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Owasco Lake 11.JPG

Paddle boating on Owasco Lake.

Kevin Rivoli, The Citizen

U.S. Sen. Kirsten Gillibrand's bill to study designating the Finger Lakes region as a national heritage area has cleared its first legislative hurdle. 

The Senate Energy and Natural Resources Committee approved the measure sponsored by Gillibrand, D-N.Y., to conduct a feasibility study in Cayuga, Onondaga, Seneca and 11 other counties in the Finger Lakes region. The study would determine whether the Finger Lakes region should be designated as a national heritage area. 

After the committee passed the bill by voice vote, it will now advance to the Senate floor for consideration. 

"Thousands of tourists come from around the world to visit the Finger Lakes region to experience the beautiful landscape, the rich history and culture, and to enjoy all that our local businesses have to offer," Gillibrand said. "Designating the region as a national heritage area would help boost local tourism while conserving and protecting the region's previous natural, historic and cultural resources."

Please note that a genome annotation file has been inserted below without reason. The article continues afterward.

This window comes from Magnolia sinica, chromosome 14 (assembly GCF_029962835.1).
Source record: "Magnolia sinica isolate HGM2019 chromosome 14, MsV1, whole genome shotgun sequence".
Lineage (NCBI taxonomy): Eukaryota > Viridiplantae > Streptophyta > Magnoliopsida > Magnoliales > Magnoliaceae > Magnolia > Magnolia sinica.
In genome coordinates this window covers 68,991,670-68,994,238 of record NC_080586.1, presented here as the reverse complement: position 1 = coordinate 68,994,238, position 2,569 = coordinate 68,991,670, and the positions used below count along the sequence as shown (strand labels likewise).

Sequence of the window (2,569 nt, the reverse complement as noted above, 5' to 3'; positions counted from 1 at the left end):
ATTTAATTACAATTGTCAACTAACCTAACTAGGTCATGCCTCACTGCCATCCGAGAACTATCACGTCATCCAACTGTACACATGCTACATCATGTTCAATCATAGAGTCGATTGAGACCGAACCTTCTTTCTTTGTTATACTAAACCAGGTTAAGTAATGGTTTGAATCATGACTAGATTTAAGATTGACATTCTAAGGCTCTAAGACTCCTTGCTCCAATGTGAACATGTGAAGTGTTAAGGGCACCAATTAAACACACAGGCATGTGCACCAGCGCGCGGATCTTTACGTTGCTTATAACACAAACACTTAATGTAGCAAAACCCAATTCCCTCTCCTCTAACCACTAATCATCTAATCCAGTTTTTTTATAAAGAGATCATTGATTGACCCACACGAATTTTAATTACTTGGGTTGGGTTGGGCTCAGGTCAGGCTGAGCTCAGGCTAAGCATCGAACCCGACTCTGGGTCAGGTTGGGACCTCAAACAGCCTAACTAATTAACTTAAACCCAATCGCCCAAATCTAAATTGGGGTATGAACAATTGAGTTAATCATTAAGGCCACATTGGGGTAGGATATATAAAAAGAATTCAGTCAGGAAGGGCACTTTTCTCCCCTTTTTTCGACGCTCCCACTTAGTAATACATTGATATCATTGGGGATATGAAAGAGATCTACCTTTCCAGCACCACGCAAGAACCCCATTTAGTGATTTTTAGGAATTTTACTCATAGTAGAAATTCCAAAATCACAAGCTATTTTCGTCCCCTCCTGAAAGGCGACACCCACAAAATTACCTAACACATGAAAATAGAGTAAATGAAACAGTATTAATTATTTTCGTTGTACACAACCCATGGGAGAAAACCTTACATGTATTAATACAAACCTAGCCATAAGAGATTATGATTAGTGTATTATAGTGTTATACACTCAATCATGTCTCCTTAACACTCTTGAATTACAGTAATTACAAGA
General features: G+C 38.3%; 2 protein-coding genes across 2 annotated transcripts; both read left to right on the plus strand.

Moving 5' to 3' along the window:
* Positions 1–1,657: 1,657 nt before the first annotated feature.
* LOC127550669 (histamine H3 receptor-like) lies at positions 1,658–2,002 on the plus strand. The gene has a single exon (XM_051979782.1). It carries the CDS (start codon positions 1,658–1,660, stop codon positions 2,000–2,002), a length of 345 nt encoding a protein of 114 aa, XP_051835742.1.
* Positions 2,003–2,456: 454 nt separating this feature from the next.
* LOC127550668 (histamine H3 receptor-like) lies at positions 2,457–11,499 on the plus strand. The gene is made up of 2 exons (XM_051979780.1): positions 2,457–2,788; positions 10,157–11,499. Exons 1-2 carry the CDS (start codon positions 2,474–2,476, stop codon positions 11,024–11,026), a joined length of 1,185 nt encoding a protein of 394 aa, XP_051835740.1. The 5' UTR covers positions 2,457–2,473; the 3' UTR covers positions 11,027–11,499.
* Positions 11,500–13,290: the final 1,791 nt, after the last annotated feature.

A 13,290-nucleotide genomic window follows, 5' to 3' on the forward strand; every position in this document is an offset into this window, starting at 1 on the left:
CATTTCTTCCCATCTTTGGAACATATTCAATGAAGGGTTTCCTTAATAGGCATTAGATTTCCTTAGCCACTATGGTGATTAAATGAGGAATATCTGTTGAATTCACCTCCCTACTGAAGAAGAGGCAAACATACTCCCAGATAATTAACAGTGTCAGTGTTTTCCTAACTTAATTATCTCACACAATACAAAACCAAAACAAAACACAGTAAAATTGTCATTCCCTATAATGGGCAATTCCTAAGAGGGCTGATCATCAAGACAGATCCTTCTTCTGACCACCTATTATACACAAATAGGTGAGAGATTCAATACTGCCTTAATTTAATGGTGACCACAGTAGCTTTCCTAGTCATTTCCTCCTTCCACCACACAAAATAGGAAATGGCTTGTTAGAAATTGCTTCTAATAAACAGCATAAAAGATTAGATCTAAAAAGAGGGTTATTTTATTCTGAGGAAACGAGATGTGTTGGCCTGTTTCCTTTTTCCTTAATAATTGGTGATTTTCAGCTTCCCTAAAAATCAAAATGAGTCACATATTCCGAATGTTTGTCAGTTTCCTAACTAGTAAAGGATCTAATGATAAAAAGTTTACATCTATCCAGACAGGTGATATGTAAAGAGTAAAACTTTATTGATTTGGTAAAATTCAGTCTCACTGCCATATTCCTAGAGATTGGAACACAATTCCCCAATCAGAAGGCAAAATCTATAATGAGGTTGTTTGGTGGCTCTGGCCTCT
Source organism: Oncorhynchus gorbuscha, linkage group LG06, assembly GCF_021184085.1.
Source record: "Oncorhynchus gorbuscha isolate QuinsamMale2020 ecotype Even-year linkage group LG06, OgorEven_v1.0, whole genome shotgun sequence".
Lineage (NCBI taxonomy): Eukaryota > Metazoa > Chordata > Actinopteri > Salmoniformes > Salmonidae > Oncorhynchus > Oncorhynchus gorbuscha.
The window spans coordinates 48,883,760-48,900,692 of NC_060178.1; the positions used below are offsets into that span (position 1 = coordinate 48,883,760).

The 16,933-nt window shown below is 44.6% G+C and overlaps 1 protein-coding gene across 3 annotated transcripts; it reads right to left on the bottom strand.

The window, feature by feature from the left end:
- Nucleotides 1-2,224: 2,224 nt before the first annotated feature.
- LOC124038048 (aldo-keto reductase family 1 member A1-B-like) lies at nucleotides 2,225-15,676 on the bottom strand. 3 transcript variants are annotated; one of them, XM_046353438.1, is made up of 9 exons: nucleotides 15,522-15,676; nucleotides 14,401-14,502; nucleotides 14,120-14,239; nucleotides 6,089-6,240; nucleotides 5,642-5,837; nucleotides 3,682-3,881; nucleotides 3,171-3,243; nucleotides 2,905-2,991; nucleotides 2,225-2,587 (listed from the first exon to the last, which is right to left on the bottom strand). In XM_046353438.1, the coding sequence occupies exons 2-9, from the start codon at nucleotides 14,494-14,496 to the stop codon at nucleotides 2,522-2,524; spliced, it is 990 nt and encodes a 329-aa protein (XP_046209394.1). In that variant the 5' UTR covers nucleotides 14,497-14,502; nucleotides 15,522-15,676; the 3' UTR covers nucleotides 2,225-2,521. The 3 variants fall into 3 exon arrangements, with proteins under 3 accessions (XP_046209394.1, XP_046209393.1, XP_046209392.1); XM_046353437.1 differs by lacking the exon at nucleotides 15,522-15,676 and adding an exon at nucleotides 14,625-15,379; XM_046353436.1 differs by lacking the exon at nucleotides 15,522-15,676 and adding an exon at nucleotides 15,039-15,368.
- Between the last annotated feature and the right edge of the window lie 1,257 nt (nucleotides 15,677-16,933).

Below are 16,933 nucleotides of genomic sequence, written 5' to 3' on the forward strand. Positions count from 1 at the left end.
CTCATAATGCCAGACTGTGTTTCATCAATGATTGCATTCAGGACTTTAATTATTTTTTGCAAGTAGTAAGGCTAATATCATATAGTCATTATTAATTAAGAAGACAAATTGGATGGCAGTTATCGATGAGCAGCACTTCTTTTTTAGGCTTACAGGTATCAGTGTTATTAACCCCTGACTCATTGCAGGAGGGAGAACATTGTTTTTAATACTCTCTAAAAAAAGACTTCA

A national heritage area "must have nationally distinctive natural, cultural and historic resources that, when linked together, tell a unique story about our country," according to the National Park Service's website. National heritage areas aren't units of the National Park Service and the agency doesn't own or manage any land associated with the areas. 

The feasibility study, which Gillibrand has been advocating for since 2015, would help guide the process for designating the Finger Lakes as a national heritage area. Congress has the authority to designate national heritage areas. 

There are 49 national heritage areas in 32 states. New York is home to four national heritage areas: Champlain Valley National Heritage Partnership, Erie Canalway National Heritage Corridor, Hudson River Valley National Heritage Area and Niagara Falls National Heritage Area. 

Gillibrand believes the Finger Lakes region is a prime candidate to become a national heritage area. The region's tourism industry generated $3 billion in 2016 and employed 59,326 people, according to 2016 data. There are more than 400 registered historic sites and landmarks in the 14-county region. 

Becoming a national heritage area could provide an added economic boost. Through partnerships and other initiatives, national heritage areas produce $5.50 in jobs and revenue for every $1 of federal investment. 

Online producer Robert Harding can be reached at (315) 282-2220 or Follow him on Twitter @robertharding.